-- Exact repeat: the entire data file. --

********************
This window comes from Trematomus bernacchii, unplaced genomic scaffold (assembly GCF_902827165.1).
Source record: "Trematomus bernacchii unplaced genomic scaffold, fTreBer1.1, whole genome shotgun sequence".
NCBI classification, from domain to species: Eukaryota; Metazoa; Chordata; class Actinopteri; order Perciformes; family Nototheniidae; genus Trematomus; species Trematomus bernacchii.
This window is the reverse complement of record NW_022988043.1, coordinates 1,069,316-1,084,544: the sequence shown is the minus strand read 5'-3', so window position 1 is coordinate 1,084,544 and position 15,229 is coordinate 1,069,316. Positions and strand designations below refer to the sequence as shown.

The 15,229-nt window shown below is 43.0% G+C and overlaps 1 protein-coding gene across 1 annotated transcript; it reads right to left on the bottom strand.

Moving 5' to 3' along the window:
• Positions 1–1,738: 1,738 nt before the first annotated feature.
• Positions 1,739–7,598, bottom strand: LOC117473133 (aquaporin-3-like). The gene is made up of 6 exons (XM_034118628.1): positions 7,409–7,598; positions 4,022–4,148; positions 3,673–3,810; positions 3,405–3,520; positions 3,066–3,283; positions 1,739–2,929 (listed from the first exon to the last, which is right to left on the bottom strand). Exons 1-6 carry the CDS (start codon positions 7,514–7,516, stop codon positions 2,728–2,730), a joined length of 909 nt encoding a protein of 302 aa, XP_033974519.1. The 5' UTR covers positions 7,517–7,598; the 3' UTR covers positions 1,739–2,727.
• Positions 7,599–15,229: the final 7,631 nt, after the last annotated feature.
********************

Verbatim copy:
This window comes from Trematomus bernacchii, unplaced genomic scaffold (assembly GCF_902827165.1).
Source record: "Trematomus bernacchii unplaced genomic scaffold, fTreBer1.1, whole genome shotgun sequence".
NCBI classification, from domain to species: Eukaryota; Metazoa; Chordata; class Actinopteri; order Perciformes; family Nototheniidae; genus Trematomus; species Trematomus bernacchii.
This window is the reverse complement of record NW_022988043.1, coordinates 1,069,316-1,084,544: the sequence shown is the minus strand read 5'-3', so window position 1 is coordinate 1,084,544 and position 15,229 is coordinate 1,069,316. Positions and strand designations below refer to the sequence as shown.

The 15,229-nt window shown below is 43.0% G+C and overlaps 1 protein-coding gene across 1 annotated transcript; it reads right to left on the bottom strand.

Moving 5' to 3' along the window:
• Positions 1–1,738: 1,738 nt before the first annotated feature.
• Positions 1,739–7,598, bottom strand: LOC117473133 (aquaporin-3-like). The gene is made up of 6 exons (XM_034118628.1): positions 7,409–7,598; positions 4,022–4,148; positions 3,673–3,810; positions 3,405–3,520; positions 3,066–3,283; positions 1,739–2,929 (listed from the first exon to the last, which is right to left on the bottom strand). Exons 1-6 carry the CDS (start codon positions 7,514–7,516, stop codon positions 2,728–2,730), a joined length of 909 nt encoding a protein of 302 aa, XP_033974519.1. The 5' UTR covers positions 7,517–7,598; the 3' UTR covers positions 1,739–2,727.
• Positions 7,599–15,229: the final 7,631 nt, after the last annotated feature.